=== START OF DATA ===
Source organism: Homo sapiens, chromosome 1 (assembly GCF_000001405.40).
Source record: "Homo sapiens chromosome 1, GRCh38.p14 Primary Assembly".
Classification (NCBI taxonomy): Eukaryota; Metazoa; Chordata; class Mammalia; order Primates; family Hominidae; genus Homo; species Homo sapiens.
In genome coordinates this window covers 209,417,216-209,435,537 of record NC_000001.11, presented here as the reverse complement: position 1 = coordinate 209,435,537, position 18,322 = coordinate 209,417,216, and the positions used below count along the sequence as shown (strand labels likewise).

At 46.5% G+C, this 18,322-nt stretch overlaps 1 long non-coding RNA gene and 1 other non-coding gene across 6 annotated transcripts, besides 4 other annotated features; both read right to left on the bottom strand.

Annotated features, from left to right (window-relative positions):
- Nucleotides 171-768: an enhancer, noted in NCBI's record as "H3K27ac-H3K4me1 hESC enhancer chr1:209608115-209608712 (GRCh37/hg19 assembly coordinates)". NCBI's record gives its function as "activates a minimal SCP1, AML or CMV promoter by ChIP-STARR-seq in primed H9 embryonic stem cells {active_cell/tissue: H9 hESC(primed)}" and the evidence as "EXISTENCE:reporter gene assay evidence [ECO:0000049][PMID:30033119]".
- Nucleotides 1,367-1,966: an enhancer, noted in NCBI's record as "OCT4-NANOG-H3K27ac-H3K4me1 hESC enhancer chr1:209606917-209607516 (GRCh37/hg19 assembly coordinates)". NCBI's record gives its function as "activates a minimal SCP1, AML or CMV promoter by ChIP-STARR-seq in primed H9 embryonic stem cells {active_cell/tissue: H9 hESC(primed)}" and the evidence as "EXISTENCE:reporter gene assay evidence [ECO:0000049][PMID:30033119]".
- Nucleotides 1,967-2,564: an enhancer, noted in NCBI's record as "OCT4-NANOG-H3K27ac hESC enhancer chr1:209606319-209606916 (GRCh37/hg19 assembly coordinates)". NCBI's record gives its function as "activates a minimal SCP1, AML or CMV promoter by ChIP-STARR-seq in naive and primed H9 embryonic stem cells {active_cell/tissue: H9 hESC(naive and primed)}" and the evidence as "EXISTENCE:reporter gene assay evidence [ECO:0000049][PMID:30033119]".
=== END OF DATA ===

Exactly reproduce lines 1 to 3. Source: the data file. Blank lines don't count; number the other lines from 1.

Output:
Source organism: Homo sapiens, chromosome 1 (assembly GCF_000001405.40).
Source record: "Homo sapiens chromosome 1, GRCh38.p14 Primary Assembly".
Classification (NCBI taxonomy): Eukaryota; Metazoa; Chordata; class Mammalia; order Primates; family Hominidae; genus Homo; species Homo sapiens.